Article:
Four reflections for a successful CEO transition.
By Laura Brown | CEO at PEAS
PEAS is a not-for-profit that has established one of the leading secondary school networks in Africa. It is also an organisation that recently faced the challenges and opportunities of leadership transition.
CEO John Rendel founded PEAS in 2006 and I took over the reins in 2018. By the time he left, PEAS was educating more than 16,000 students across 32 schools in Uganda and Zambia. And the PEAS team had grown from one to 1,000 people. John has the trademarks of a successful social entrepreneur: inspiring; risk-taking; values-driven. But after 10 plus years of propelling PEAS forward, John was conscious of ‘founder’s syndrome’ and ready for a new challenge. When three things aligned – solid funding, external evidence of impact, and a strong senior leadership team – he announced his departure with an 18-month lead-time.
It is now nearly two years after John’s departure and we can say that the leadership transition has been successful. PEAS’ impact is growing, energy is high, and the funding position is better than ever. It’s hard to determine precisely what led to a smooth transition, but the following factors have definitely been helpful.
First, it has been essential to maintain the ‘founder’s mentality’. For the better part of 2017 we had no idea who would replace John. Given the reasonable likelihood that the new leader would be hired externally, John and the wider executive team (including myself) prioritised entrenching the founder’s mentality across the team. This mentality was so important to John that I don’t think he would have exited if he wasn’t confident that it was fully embedded.
In practical terms, this meant ensuring that there was a cadre of leaders at PEAS who cared about the organisation as much as the founder did. These leaders would safeguard the organisation from mission-drift and go above and beyond to ensure PEAS’ success. Years of strong team retention certainly helped preserve this founder’s mentality. And over John’s last 12 months at PEAS, we also invested a huge amount of time in high-quality conversations about values, purpose, PEAS’ vision of a healthy education ecosystem, and the role of profit in education.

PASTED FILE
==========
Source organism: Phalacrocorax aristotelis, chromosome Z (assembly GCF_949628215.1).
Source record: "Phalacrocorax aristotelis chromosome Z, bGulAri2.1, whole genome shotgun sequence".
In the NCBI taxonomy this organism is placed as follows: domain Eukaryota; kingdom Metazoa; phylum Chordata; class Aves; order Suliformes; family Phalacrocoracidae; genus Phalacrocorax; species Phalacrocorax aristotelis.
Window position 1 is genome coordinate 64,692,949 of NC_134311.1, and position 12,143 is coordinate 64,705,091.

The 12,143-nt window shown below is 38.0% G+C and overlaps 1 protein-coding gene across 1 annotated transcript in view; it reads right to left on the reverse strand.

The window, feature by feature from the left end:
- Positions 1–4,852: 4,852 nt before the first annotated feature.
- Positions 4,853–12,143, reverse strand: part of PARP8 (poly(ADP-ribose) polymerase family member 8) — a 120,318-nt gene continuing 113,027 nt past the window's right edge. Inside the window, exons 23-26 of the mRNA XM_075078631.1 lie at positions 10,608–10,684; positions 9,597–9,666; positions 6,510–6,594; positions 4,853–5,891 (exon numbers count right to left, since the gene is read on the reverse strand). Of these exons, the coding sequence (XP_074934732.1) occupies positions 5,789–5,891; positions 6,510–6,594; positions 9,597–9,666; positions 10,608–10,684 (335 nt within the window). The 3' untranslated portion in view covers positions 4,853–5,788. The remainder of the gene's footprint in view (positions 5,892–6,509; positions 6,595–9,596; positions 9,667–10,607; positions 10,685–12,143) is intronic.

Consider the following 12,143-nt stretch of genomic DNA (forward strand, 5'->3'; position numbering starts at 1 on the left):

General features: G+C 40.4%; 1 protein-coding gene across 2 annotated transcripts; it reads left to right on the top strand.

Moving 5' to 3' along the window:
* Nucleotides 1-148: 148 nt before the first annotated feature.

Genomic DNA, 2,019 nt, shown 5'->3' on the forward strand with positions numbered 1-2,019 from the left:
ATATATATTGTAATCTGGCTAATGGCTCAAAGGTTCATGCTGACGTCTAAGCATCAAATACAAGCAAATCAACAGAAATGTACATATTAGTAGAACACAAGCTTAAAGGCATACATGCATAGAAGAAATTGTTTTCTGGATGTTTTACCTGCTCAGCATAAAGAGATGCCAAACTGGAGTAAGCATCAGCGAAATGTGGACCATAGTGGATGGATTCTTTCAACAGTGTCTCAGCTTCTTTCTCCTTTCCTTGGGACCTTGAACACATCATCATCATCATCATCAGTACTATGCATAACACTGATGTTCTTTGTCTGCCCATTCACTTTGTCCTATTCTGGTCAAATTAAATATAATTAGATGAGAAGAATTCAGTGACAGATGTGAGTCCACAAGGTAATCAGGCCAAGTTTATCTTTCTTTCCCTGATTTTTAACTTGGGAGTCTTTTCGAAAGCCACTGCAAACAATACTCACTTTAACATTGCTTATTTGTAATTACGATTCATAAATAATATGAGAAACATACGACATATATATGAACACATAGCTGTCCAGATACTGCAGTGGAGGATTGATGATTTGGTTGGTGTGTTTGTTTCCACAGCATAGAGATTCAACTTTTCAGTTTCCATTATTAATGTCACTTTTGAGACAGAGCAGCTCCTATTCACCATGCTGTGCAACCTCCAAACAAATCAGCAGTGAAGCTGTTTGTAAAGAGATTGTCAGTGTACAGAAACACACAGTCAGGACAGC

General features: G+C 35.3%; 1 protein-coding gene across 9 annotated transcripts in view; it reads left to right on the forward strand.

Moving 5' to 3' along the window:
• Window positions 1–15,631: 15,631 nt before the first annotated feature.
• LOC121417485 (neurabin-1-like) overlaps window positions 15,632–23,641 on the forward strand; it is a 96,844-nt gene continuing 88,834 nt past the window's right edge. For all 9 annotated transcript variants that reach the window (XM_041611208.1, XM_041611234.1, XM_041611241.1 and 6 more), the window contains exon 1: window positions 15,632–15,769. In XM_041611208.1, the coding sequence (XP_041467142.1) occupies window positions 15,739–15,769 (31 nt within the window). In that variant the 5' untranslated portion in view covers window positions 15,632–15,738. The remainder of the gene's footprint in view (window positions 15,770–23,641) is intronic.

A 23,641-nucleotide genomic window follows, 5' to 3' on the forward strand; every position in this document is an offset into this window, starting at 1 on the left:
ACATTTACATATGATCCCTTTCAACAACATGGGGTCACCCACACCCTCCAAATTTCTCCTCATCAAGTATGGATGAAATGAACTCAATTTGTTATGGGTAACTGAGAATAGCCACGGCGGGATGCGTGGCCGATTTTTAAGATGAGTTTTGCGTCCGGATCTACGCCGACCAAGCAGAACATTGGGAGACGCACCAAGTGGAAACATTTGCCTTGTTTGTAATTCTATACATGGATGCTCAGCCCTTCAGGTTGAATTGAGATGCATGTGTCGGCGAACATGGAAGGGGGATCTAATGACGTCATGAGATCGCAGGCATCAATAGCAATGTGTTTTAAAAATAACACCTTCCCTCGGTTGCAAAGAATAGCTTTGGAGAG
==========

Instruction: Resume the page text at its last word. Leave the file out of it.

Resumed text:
AUTONOMY & ACCOUNTABILITY
Second, the PEAS custom of autonomy and accountability has served us well through the transition period. Whereas some school networks are highly standardised, PEAS has always encouraged school autonomy within a clear set of principles and values. One of PEAS’ big beliefs about education is that teachers and school leaders are the spark for change. This enthusiasm for fostering leadership applies both at the classroom level and at the head office.
PEAS staff have always been accustomed to high levels of autonomy and accountability. And in the year preceding his departure, John gave the senior team even more space than usual to step up and make important decisions. This required a delicate balance on his part, as a departing founder can limit their successors in a number of ways, be it through the nature of their presence or their absence. John was present when needed and absent when appropriate, which gave us the space to establish our leadership, while still benefiting from his expertise.